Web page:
The best quote I have read among dozens in relation to Father’s Day while preparing for this article is this: “By the time a man realizes that maybe his father was right, he usually has a son who thinks he’s wrong.” At lunch during last week, my elder son, who has a nodding respect for my legal acumen, even though it (the legal acumen) is at best modest, if it has even reached that level, and who consults me frequently, pronounced once again that he has a dim view of politicians. I asked him what about his father. Without missing a beat, he responded: “No exceptions.” On the other hand, my younger son, who has a less positive view of my legal skills, and perhaps he is closer to the mark, but who consults me far more frequently than his elder brother, is interested in politicians, political developments and political history. He maintains a keen interest in the political life of his grandfather.
Father’s Day celebrates and honours fatherhood and emphasizes the importance and influence of fathers in society. The day is generally celebrated by children recognizing the importance of their fathers in their lives by showering him with gifts, their favourite food and much affection. Whether they say so or not, they recognize and reward their fathers for being present in their lives, for ensuring their well-being as children and for guiding them through life. The celebration cannot be achieved without generous assistance from the mothers, particularly where the children are not yet adults and do not have the resources to purchase gifts or mount a celebration. It’s a family affair and reinforces the unity and strength of the family.
The statement issued by the Bar Council of the Guyana Bar Association during last week quoted a dictum of the Chief Justice (ag) in the case of Attorney General of Guyana v Dr. Barton Scotland, Mr. Bharrat Jagdeo and Mr. Joseph Harmonas follows: “I hold that the NCM [no confidence motion] was carried as the requisite majority was obtained by a vote of 33:32. The President and the Ministers cannot therefore remain in Government beyond the three months within which elections are required to be held in accordance with art 106(7), unless that time is enlarged by the National Assembly in accordance with the requirements of the said art 106(7).”
President Granger responded at a political rally at Vreed-en-Hoop, that he remains President until a new president is sworn in. The President made no reference to elections. Minister Harmon clarified on Friday afternoon that a date will be fixed for elections when the court cases are completed. He gave no indication that the March 21 deadline for the Government to remain in office will be adhered to. It therefore appears that the Government intends to remain in office, even after March 21, if the cases are not over, which is very likely. After March 21, the Government will be illegal. It will not be entitled to hold office, not entitled to make decisions, not entitled to enter contracts, not entitled to convene the National Assembly, not entitled to pass laws and not entitled to fix a date for elections.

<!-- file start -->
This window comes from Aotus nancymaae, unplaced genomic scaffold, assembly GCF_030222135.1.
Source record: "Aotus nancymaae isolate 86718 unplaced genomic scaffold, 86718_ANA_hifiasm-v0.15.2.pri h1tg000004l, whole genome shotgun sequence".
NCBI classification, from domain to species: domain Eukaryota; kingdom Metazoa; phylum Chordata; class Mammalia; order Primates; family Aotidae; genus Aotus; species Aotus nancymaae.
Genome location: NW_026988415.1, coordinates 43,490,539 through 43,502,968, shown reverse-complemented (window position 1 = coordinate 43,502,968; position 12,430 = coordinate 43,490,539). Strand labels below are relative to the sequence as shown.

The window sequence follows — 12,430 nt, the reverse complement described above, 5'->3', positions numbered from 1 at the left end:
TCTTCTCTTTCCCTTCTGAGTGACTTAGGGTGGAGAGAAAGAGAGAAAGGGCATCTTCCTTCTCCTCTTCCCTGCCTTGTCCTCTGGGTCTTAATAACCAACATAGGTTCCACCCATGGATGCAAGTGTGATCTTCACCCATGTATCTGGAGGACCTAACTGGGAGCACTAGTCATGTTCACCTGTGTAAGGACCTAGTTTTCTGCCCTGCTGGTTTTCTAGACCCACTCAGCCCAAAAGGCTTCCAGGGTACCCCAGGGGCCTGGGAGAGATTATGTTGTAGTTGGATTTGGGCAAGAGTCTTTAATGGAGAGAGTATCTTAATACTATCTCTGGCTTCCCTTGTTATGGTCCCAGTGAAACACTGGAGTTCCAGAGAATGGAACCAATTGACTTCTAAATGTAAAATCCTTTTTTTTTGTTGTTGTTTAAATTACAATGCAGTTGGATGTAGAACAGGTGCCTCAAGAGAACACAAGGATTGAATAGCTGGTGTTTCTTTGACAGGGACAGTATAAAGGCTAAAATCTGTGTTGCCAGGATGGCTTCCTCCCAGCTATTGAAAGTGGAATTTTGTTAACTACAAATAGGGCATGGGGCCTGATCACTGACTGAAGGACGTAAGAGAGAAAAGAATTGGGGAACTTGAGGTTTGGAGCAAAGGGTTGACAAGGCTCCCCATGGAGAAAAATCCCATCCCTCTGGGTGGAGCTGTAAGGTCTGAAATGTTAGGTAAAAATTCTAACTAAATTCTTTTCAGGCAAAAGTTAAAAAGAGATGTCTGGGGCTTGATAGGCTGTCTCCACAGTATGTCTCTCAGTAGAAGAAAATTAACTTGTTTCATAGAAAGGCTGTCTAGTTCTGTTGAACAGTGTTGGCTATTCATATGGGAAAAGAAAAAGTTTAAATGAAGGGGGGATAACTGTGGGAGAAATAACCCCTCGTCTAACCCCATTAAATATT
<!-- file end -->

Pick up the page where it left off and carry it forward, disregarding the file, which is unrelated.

Divided societies like Guyana suffer from a phenomenon whereby historic events which, when they occurred, gave rise to allegations of ethnic bias, never seem to go away. The West Indies Federation, which lasted from 1958 to 1962, is one such. It is an historic event which is hardly relevant to contemporary Guyana today. Yet the debate on Jagan’a attitude to the Federation rages, as if the event occurred yesterday, and not more than 50 years ago. It is contextualized to the current ethnic controversies, one of which is to seek to continually paint Jagan as a racist, or at least to allege that he was motivated by ethnic considerations. His role in the establishment of the University of Guyana has become another. But that is for another time.
An editorial in the Stabroek News of December 19, 1986, on ‘Regional Integration’ stated that ‘…others, notably Eusi Kwayana (then Sydney King) attributed Jagan’s opposition [to the Federation] to his unwillingness to be swamped in a predominantly African grouping. C.L.R. James is also reported to have made a similar assertion. In response to the Stabroek News editorial, Jagan replied as follows:
Shanique Myrie is a Jamaican national who was detained at the Grantley Adams Airport in Barbados upon arrival on March 14, 2011 and deported the following day to Jamaica. She alleged that she was subjected to a humiliating body cavity search in insanitary conditions. Ms. Myrie instituted legal proceedings at the Caribbean Court of Justice in its original jurisdiction on January 12, 2012. She claimed that her right of entry without harassment under Article 45 of the Revised Treaty of Chaguaramas (“Revised Treaty”) and a 2007 Decision of the Conference of Heads of Government (“Conference Decision”) was violated. Ms. Myrie also claimed that she was discriminated against on the ground of her nationality in violation of Articles 7 and 8 of the Revised Treaty. The Jamaican Government appeared to have put its weight and resources into the case on Ms. Myrie’s behalf.
Barbados denied all of the allegations and claimed that Ms. Myrie was rightfully refused entry because she was untruthful about the identity of her Barbadian host. Barbados also argued that the 2007 Conference Decision did not create for Ms. Myrie a legal right but that if it did, it was not an absolute right and could not be judicially reviewed. Having satisfied itself that it had jurisdiction the Court proceeded to take evidence in sittings in Jamaica and Barbados. Submissions were made at its seat in Trinidad and Tobago.